View Point: Deregulation frustration |

View Point: Deregulation frustration

Forget Y2K. A crisis looms larger than the much ballyhooed computer shortcoming that threatened to still the modern world on Jan 1, 2000.

While the pending crisis may not reach global proportions as Y2K threatened to do, the national implications are real and scary. This potential disaster, which has already hit Southern California, will prove more costly, less easily repaired and more disheartening than any computer glitch. And it’s sure to hit the rest of the state and the country with a painful jolt.

It’s D2K – the deregulation of power suppliers.

The deregulation of utility suppliers is a nightmare that could only have been created by a science fiction writer or the blockheads in Washington, D.C. The concept sells well as far as politicians in Washington are concerned – put electricity on the open market, thus following the free market notion of reduced prices and increased service. But the reality has so far proven as idiotic and shortsighted as deregulating airlines and telephone service.

As consumers in San Diego have discovered, electric bills have almost tripled while service has disintegrated. In addition, the power grid, which supplies electricity to San Diego, is on the verge of collapse.

Why is this happening? Shouldn’t it stand to reason if widgets sell more cheaply with greater competition, so would electricity?

Unlike the case of widgets, the true cost of producing electricity is something taxpayers have already purchased. The real cost is in harnessing the power, be it hydropower, nuclear power or coal-generated power.

On the open market, electricity is a commodity that can be bartered and rationed. The real cost isn’t in delivering electricity to consumers, but in creating the electricity itself.

Since the demand for power is ever-increasing, the company that supplies the power can charge what they want, when they want and to whom they want. It’s the suppliers that now shop for the best deal, no matter what the end result to the consumer.

If a utility company doesn’t have enough power to meet demand, it must shop for more. That may mean buying from another region. In the case of Southern California, it has found buying power a greater problem than simply calling in an order. For example, the Bonneville Power Administration, which wholesales power to the West, cannot sell any more to California because its water supply is being diverted for salmon spawning. If a supplier or utility company cannot meet demand, the utility company can simply rotate the shortage with brownouts or blackouts.

What’s a consumer to do?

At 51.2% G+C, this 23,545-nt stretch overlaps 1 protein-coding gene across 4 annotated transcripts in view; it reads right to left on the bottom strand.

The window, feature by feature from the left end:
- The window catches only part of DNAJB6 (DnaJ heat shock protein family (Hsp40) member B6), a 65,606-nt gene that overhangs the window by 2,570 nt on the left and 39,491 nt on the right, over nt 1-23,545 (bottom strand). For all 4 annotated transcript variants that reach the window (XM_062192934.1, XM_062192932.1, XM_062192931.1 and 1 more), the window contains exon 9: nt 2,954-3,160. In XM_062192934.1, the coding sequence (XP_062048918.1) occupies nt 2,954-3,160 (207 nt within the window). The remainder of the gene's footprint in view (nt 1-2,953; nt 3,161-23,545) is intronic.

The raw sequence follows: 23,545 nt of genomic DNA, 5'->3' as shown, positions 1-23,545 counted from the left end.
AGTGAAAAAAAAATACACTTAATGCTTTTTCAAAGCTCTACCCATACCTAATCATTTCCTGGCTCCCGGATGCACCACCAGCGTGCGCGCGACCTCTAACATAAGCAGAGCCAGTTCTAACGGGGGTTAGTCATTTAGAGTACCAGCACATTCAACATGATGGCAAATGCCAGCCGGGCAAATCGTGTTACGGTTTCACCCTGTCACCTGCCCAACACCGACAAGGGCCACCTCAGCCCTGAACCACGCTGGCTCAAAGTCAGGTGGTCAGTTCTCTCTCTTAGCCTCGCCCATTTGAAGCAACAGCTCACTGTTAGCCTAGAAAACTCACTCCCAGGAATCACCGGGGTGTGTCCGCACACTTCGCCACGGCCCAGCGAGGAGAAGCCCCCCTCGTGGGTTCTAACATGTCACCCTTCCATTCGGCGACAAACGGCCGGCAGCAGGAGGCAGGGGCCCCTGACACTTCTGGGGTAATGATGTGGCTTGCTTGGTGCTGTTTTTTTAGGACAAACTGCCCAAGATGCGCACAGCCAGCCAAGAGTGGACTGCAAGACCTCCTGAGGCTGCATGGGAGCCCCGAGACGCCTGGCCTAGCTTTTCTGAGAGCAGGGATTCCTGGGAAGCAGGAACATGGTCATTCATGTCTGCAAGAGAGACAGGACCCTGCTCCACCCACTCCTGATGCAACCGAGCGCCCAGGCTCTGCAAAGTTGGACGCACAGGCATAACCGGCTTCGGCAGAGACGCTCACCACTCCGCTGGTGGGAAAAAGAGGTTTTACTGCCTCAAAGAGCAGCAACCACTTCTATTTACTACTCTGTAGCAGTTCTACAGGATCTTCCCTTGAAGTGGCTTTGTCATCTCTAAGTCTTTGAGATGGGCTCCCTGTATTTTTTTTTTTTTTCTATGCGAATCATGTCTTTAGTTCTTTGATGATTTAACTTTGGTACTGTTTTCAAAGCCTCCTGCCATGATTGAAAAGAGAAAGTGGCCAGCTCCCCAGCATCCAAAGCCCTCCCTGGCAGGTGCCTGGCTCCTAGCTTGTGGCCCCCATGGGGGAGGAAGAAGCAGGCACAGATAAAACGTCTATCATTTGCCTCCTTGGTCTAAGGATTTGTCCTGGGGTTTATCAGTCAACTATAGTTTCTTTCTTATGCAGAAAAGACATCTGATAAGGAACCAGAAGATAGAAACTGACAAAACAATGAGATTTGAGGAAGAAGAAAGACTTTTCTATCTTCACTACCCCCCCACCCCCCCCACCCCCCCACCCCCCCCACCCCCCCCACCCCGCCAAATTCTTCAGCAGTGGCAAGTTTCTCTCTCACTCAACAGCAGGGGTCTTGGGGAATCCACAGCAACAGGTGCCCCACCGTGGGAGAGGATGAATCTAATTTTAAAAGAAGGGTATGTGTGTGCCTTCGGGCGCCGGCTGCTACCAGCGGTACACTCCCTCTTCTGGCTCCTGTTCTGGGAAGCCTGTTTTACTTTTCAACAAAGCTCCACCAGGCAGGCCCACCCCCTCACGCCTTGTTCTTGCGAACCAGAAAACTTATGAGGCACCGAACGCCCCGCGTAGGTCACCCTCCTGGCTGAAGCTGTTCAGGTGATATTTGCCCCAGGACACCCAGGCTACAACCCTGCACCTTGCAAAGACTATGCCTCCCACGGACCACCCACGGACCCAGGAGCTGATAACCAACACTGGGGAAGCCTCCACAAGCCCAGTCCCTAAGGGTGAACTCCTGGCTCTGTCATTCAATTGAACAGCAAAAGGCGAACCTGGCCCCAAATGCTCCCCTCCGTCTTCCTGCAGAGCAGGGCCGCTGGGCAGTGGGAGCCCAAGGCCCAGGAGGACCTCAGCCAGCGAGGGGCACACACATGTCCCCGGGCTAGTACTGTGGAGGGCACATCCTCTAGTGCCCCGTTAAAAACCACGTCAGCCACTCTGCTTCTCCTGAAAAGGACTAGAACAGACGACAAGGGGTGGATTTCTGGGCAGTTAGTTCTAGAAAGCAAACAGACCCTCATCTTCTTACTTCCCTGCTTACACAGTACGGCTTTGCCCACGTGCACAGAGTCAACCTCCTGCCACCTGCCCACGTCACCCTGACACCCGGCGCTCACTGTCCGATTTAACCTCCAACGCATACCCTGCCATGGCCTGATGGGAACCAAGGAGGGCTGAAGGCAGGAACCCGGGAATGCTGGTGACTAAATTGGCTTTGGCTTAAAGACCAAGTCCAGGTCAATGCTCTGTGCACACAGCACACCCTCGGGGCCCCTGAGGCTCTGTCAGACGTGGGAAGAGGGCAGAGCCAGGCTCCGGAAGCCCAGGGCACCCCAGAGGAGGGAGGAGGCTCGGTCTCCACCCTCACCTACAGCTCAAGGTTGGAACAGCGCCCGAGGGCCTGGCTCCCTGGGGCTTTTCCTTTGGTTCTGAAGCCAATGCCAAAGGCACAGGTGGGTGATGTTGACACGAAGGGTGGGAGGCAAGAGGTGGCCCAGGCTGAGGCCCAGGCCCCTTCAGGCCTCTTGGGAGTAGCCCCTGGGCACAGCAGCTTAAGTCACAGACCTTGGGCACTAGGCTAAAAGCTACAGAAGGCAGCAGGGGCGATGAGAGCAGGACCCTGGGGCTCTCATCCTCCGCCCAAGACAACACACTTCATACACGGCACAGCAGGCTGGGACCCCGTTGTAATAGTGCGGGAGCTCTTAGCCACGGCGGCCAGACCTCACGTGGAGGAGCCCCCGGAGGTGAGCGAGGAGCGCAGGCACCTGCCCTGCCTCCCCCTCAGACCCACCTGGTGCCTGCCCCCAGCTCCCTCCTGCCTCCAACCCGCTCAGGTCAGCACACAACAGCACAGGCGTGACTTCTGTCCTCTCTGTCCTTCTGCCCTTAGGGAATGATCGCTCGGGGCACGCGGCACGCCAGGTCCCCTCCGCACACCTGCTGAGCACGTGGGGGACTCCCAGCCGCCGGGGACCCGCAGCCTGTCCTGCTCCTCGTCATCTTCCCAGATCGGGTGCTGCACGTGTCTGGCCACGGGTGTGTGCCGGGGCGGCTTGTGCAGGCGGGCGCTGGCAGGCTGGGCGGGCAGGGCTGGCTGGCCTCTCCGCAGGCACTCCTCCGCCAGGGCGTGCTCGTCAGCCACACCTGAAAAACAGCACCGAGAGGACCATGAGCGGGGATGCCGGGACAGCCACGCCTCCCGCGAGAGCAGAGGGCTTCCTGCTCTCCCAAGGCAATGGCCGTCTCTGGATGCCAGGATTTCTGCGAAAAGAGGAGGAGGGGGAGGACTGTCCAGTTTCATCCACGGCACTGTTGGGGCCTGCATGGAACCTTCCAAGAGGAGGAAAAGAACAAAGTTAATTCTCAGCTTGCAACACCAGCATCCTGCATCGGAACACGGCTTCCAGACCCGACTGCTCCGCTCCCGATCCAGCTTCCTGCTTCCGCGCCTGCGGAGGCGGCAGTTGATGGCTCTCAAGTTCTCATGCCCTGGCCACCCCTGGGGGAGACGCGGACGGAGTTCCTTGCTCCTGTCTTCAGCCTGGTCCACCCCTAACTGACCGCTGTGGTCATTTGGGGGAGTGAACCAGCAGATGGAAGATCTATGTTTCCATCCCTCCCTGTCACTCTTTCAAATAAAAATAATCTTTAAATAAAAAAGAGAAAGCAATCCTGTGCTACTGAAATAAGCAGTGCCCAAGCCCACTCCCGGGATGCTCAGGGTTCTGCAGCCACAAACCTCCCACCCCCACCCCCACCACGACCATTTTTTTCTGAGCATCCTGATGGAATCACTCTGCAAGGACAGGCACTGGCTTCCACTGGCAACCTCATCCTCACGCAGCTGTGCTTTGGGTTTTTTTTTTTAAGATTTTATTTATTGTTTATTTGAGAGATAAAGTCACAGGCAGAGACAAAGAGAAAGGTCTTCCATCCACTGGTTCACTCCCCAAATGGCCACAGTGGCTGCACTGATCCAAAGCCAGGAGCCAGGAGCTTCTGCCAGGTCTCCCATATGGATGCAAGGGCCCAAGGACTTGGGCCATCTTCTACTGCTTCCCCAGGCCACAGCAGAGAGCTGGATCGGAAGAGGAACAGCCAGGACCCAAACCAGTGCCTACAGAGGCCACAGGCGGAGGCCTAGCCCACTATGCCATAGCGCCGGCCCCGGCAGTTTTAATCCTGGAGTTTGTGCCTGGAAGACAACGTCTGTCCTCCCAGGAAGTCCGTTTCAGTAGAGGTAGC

In San Diego, consumers bellowed loudly enough to get a $100 million rebate from the state utility regulators. But that will hardly be the norm. Things have gotten so bad in San Diego that the politicians are urging consumers to stage a ratepayers’ rebellion. Consumers are being urged to pay the same amount on their electric bill as they paid last year.

But unlike the tea-tossing in Boston Harbor that led to the American Revolution, electricity isn’t something our society can likely survive without for long. That leaves the proverbial rock and a hard place, which Washington politicos should have seen coming long ago.

Look what deregulation has done for airlines. Many airlines are posting astronomical profits, but just try to get a plane from Reno to Kansas City. Four flights and a day-long journey later, that little trip just set the customer back a couple of thousand dollars. Right now, it costs about $350 to fly from Los Angeles to Orlando, a distance of 3,000 miles or so. To fly from Orlando to Charleston, which is only hopping three states and considerably less than a thousand miles, cost three times the price.

Does it make sense? Of course not, but no more so than trying to use the telephone anymore. Try placing a collect call or a credit card call from a pay phone. If the phone actually has a dial tone, it’s chancy at best that a customer will actually get through.

Right now, three separate phone bills are the norm. There is the local carrier bill, the long distance carrier bill and the bill of the phone company successful in slamming the regular provider. There is a charge for outside service, a charge for inside service and a special charge to pay for the assurance that one has inside service.

What can be done?

Here’s one place voting records should matter to voters. Forget the dribble about tax breaks and death taxes. Where do our national and state representatives stand on utility deregulation? That certainly should spark more interest in the upcoming presidential elections than if George W. snorted cocaine or Al Gore raised money from his office phone.

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